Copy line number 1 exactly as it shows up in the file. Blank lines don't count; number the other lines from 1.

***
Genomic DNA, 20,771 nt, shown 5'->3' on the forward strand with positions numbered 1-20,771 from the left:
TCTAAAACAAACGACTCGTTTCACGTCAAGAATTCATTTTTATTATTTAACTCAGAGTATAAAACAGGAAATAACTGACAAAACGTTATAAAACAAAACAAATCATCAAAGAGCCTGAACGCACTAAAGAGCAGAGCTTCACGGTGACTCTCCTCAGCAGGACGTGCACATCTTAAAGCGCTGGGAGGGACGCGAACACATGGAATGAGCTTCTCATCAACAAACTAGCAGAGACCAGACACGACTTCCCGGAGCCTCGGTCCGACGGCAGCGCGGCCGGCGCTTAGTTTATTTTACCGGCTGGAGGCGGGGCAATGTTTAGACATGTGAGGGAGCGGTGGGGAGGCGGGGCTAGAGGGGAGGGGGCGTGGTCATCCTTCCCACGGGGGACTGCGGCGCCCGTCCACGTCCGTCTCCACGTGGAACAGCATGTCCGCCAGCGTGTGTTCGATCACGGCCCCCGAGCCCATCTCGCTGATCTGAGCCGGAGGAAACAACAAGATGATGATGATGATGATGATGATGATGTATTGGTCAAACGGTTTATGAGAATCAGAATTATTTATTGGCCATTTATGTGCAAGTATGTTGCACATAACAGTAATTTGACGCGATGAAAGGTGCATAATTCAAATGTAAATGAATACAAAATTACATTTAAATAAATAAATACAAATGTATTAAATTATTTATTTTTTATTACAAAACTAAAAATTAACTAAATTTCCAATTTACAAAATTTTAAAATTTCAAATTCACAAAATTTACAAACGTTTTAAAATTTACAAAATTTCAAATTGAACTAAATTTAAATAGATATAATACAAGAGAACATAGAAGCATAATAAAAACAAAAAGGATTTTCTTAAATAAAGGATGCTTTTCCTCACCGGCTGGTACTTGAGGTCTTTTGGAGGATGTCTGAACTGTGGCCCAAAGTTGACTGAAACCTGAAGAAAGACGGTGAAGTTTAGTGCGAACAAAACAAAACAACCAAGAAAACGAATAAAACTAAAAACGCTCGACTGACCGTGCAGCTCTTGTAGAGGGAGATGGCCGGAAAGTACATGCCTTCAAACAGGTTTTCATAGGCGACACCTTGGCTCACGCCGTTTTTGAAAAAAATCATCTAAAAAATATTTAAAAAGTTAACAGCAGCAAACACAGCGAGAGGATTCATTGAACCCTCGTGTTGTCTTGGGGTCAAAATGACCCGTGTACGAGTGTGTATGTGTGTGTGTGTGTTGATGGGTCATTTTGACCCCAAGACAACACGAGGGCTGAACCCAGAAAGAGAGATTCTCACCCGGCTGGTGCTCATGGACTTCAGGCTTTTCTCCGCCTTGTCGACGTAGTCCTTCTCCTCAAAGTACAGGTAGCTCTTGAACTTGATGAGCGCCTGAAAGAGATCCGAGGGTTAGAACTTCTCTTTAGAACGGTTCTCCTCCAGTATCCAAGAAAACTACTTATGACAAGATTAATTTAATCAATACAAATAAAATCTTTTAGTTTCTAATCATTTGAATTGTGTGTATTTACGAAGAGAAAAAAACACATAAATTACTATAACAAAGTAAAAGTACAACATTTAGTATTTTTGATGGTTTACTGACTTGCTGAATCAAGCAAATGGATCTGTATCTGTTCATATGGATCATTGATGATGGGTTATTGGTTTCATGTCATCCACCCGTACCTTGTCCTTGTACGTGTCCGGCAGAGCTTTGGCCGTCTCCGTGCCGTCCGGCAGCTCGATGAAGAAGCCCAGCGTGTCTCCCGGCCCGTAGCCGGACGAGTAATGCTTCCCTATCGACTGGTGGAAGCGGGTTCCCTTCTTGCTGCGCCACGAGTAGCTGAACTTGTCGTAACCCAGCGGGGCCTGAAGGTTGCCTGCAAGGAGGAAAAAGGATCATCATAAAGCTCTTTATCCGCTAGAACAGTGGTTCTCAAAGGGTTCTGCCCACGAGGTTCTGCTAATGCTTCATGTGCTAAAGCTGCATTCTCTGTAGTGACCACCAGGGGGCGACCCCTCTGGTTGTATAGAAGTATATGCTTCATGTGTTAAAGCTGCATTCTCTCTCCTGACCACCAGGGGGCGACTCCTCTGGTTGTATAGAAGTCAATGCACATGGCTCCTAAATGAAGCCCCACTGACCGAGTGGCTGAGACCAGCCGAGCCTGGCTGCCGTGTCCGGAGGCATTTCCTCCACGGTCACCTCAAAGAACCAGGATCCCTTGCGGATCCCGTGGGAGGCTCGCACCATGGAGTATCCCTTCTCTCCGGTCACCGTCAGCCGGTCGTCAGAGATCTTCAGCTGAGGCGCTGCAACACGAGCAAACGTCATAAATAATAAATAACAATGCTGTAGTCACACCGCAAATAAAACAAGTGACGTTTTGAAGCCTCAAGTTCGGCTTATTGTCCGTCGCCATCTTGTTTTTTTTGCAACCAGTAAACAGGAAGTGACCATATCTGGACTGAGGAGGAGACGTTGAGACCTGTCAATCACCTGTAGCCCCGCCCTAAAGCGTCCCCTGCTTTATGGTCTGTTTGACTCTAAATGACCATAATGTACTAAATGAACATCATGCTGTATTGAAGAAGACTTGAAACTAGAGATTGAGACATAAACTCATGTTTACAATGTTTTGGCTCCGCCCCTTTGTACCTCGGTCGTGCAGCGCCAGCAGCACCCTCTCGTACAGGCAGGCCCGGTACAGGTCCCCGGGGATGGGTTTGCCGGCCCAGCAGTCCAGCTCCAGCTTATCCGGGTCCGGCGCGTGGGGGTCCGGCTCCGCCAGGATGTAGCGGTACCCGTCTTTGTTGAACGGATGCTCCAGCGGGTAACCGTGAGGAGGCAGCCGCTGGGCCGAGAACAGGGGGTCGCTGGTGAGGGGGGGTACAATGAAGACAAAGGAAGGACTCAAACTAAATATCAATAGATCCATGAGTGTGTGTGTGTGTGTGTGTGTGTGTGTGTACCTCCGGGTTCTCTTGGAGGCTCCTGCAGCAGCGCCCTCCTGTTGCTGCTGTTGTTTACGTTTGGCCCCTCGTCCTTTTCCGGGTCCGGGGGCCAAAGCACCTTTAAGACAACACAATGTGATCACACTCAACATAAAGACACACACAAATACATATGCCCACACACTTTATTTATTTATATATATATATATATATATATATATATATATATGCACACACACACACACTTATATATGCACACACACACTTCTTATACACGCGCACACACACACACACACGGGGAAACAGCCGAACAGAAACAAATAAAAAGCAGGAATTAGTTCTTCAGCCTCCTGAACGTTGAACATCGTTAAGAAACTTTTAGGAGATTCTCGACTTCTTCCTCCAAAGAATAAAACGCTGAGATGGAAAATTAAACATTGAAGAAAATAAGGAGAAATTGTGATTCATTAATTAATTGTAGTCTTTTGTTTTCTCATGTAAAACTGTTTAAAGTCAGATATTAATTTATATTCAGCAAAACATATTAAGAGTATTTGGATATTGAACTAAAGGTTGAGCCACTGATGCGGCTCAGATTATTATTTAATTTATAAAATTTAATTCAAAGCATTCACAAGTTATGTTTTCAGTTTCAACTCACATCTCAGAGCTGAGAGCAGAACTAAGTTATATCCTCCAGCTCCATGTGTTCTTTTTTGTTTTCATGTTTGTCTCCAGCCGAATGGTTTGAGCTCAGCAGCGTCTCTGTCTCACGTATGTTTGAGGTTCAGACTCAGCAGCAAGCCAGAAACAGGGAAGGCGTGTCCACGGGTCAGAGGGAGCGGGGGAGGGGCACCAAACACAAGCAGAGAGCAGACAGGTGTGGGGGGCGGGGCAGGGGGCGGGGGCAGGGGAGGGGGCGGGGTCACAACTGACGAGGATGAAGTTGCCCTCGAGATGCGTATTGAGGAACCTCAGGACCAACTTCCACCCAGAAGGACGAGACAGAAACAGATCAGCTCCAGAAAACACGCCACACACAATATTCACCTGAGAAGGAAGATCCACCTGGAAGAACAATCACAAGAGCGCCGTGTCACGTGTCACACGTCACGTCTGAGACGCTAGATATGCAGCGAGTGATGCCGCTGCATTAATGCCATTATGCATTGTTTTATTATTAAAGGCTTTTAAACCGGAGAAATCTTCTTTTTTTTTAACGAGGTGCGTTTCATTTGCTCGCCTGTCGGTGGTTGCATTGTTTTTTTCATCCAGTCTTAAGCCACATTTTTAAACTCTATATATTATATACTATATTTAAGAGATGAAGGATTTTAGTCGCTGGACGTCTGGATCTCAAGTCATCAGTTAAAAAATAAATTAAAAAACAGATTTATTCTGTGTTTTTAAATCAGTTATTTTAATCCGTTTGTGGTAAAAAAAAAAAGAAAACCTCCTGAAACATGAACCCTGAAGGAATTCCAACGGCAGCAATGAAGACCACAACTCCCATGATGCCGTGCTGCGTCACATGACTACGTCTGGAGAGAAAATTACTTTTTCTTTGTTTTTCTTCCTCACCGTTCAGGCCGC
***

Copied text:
Genomic DNA, 20,771 nt, shown 5'->3' on the forward strand with positions numbered 1-20,771 from the left: